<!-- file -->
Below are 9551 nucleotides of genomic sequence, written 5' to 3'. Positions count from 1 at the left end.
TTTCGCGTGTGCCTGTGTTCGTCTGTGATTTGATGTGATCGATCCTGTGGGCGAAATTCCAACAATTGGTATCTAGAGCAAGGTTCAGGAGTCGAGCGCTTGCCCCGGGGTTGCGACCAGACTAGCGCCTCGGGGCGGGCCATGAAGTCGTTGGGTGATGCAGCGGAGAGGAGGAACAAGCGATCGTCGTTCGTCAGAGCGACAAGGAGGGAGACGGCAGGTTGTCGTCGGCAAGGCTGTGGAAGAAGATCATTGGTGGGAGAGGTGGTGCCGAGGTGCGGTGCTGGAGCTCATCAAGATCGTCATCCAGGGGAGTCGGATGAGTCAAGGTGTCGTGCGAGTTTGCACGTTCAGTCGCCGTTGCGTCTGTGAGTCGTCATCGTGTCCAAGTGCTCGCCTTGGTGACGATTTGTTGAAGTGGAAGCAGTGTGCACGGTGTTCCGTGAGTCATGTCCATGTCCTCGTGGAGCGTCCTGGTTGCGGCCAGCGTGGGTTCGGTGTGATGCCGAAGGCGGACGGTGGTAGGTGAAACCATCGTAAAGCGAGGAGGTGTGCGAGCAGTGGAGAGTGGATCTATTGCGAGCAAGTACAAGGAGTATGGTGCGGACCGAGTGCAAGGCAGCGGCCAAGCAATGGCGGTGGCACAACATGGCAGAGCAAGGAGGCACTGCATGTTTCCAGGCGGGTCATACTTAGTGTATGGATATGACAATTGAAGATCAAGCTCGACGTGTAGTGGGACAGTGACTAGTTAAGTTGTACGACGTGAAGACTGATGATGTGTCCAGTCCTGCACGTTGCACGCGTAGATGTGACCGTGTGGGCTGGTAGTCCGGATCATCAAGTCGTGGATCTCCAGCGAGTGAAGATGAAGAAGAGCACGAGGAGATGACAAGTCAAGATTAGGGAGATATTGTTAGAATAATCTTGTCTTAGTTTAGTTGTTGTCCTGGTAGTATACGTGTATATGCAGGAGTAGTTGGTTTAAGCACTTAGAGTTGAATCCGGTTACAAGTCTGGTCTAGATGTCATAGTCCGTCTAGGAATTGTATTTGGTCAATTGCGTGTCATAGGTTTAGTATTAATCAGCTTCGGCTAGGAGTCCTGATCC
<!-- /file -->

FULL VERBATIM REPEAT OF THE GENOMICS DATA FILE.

Below are 9551 nucleotides of genomic sequence, written 5' to 3'. Positions count from 1 at the left end.
TTTCGCGTGTGCCTGTGTTCGTCTGTGATTTGATGTGATCGATCCTGTGGGCGAAATTCCAACAATTGGTATCTAGAGCAAGGTTCAGGAGTCGAGCGCTTGCCCCGGGGTTGCGACCAGACTAGCGCCTCGGGGCGGGCCATGAAGTCGTTGGGTGATGCAGCGGAGAGGAGGAACAAGCGATCGTCGTTCGTCAGAGCGACAAGGAGGGAGACGGCAGGTTGTCGTCGGCAAGGCTGTGGAAGAAGATCATTGGTGGGAGAGGTGGTGCCGAGGTGCGGTGCTGGAGCTCATCAAGATCGTCATCCAGGGGAGTCGGATGAGTCAAGGTGTCGTGCGAGTTTGCACGTTCAGTCGCCGTTGCGTCTGTGAGTCGTCATCGTGTCCAAGTGCTCGCCTTGGTGACGATTTGTTGAAGTGGAAGCAGTGTGCACGGTGTTCCGTGAGTCATGTCCATGTCCTCGTGGAGCGTCCTGGTTGCGGCCAGCGTGGGTTCGGTGTGATGCCGAAGGCGGACGGTGGTAGGTGAAACCATCGTAAAGCGAGGAGGTGTGCGAGCAGTGGAGAGTGGATCTATTGCGAGCAAGTACAAGGAGTATGGTGCGGACCGAGTGCAAGGCAGCGGCCAAGCAATGGCGGTGGCACAACATGGCAGAGCAAGGAGGCACTGCATGTTTCCAGGCGGGTCATACTTAGTGTATGGATATGACAATTGAAGATCAAGCTCGACGTGTAGTGGGACAGTGACTAGTTAAGTTGTACGACGTGAAGACTGATGATGTGTCCAGTCCTGCACGTTGCACGCGTAGATGTGACCGTGTGGGCTGGTAGTCCGGATCATCAAGTCGTGGATCTCCAGCGAGTGAAGATGAAGAAGAGCACGAGGAGATGACAAGTCAAGATTAGGGAGATATTGTTAGAATAATCTTGTCTTAGTTTAGTTGTTGTCCTGGTAGTATACGTGTATATGCAGGAGTAGTTGGTTTAAGCACTTAGAGTTGAATCCGGTTACAAGTCTGGTCTAGATGTCATAGTCCGTCTAGGAATTGTATTTGGTCAATTGCGTGTCATAGGTTTAGTATTAATCAGCTTCGGCTAGGAGTCCTGATCC